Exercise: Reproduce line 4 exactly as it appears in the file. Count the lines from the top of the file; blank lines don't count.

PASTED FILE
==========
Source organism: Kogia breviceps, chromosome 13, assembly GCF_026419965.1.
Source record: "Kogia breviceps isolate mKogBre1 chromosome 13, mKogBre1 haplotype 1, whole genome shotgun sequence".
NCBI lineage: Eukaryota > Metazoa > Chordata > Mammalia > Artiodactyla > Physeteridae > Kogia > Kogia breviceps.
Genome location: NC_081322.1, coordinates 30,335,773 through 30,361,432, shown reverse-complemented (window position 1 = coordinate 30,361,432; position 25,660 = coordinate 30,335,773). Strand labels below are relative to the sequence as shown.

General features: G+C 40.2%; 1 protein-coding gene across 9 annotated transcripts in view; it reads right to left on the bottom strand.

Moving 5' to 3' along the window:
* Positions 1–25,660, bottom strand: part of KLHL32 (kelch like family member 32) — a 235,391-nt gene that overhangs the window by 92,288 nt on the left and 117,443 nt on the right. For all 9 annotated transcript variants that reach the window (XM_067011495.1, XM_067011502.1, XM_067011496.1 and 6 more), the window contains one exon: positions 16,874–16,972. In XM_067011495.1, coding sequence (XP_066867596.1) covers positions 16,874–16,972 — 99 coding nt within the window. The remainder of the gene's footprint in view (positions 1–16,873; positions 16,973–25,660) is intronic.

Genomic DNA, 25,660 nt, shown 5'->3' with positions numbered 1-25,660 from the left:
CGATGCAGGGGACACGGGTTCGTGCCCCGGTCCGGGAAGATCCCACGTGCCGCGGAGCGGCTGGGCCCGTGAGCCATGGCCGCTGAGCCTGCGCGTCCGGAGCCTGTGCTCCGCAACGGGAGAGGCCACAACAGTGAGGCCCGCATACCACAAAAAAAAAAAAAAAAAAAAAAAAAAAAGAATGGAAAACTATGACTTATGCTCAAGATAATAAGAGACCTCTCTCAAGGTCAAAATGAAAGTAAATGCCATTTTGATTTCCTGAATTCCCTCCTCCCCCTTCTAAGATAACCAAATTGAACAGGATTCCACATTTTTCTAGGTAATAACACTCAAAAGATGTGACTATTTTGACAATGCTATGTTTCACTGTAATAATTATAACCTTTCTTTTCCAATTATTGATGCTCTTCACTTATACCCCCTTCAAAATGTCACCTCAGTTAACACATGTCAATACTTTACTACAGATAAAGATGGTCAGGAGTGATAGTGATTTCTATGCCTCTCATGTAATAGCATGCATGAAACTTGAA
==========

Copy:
Genome location: NC_081322.1, coordinates 30,335,773 through 30,361,432, shown reverse-complemented (window position 1 = coordinate 30,361,432; position 25,660 = coordinate 30,335,773). Strand labels below are relative to the sequence as shown.